One observation about the "nu jazz"/"acid jazz" scene, though: a lot of the music those artists use as touchstones--late '70s Donald Byrd & Roy Ayers, On The Corner/Pangaea-era Miles, '60s soul jazz--seems to be reviled by the hard-bop mafia. Which seems a little odd to me, surely Herbie Hancock using James Brown-style beats or hip hop scratching isn't that far of a leap, conceptually, from an earlier generation of jazz greats using Broadway or Tin Pan Alley melodies as a basis for their music.
posted by arto at 12:03 AM on March 10, 2003

Oh yeah, obligatory song lyric:

Back in the days when I was a teenager
Before I had status and before I had a pager
You could find the Abstract listening to hip hop
My pops used to tell me it reminded him of bebop

- A Tribe Called Quest, Excursions
posted by arto at 12:09 AM on March 10, 2003

Marsalis released a new CD a few months back: All Rise, described in the amazon reviews as the first great musical triumph of the new century - I don't know about that, but I'm listening to it now & it sounds just fine to me.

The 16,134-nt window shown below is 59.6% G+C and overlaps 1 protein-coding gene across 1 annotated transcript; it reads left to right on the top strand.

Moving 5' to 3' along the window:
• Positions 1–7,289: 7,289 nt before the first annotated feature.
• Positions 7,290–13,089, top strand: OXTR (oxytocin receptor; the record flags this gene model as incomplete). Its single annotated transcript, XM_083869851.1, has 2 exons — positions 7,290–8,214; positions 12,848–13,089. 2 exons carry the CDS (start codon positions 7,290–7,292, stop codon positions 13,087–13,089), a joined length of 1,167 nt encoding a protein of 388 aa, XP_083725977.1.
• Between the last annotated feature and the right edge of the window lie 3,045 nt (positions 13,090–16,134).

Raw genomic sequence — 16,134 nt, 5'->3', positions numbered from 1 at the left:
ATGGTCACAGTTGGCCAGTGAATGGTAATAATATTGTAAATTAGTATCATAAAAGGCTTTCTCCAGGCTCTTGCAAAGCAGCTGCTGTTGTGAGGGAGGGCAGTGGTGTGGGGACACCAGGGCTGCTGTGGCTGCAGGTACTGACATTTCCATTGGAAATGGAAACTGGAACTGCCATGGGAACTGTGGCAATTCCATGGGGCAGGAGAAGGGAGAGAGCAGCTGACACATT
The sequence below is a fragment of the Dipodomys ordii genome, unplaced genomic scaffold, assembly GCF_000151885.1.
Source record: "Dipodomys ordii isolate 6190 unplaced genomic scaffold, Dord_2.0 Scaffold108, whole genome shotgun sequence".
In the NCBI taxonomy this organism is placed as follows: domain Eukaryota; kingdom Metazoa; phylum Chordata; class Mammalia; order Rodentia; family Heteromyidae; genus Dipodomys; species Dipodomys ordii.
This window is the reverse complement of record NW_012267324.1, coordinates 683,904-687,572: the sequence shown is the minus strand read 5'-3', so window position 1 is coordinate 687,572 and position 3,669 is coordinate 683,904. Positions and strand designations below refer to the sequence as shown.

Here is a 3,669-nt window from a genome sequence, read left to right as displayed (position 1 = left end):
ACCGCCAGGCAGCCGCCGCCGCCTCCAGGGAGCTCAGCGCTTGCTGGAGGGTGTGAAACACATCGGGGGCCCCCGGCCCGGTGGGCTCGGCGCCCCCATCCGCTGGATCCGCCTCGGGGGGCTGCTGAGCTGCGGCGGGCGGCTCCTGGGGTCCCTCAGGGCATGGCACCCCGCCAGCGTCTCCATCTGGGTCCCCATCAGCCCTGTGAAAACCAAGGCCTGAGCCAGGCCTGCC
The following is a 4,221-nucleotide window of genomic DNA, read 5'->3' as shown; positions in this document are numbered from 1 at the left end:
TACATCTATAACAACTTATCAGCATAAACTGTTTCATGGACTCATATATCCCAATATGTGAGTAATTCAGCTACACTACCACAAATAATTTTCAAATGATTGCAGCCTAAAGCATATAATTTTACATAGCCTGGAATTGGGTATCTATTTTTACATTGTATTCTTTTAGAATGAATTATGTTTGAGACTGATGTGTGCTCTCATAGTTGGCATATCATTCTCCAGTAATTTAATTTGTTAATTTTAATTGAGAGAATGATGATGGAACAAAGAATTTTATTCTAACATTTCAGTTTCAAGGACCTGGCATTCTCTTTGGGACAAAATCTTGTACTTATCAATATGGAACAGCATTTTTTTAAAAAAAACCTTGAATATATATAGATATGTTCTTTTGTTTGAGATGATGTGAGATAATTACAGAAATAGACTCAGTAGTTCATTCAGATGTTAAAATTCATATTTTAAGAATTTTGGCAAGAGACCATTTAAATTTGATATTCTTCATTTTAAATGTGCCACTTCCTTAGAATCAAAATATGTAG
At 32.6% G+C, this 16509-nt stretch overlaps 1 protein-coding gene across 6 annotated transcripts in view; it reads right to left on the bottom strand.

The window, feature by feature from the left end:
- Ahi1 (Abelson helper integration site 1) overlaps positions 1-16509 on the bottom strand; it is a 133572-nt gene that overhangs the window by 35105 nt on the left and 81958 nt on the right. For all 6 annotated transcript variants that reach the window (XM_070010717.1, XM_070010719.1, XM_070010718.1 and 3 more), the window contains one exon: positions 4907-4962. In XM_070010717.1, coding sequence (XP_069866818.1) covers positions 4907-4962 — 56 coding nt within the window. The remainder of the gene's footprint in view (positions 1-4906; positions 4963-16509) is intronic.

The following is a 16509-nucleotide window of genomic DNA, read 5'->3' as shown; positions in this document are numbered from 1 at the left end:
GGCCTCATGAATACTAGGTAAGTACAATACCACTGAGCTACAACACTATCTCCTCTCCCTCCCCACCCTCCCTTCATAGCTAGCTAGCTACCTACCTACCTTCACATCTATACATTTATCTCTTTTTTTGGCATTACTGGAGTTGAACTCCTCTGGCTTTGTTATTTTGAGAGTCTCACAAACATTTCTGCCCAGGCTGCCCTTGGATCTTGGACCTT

posted by misteraitch at 12:30 AM on March 10, 2003

Jacob Fred Jazz Odyssey
posted by password at 12:52 AM on March 10, 2003

A note about Wynton: his stuff from the mid-to-late eighties, when he was playing in a quintet strongly influenced by mid-sixties Miles is amazing, and much more modern-sounding that some of the newer stuff he's more famous for. (This album in particular is really great.) Still not cutting-edge or anything, but definitely worth a listen if you associate him solely with Duke Ellington-type music
posted by boltman at 1:03 AM on March 10, 2003

If you're anywhere near Chicago: The Green Mill, any Saturday night after midnight.

Jazz lives. And it does smell funny.
posted by *burp* at 5:38 AM on March 10, 2003

The Bad Plus - they're here to save Jazz.
posted by DragonBoy at 6:13 AM on March 10, 2003

If you are in Chicago, check out the Empty Bottle, on certain nights it features great jazz...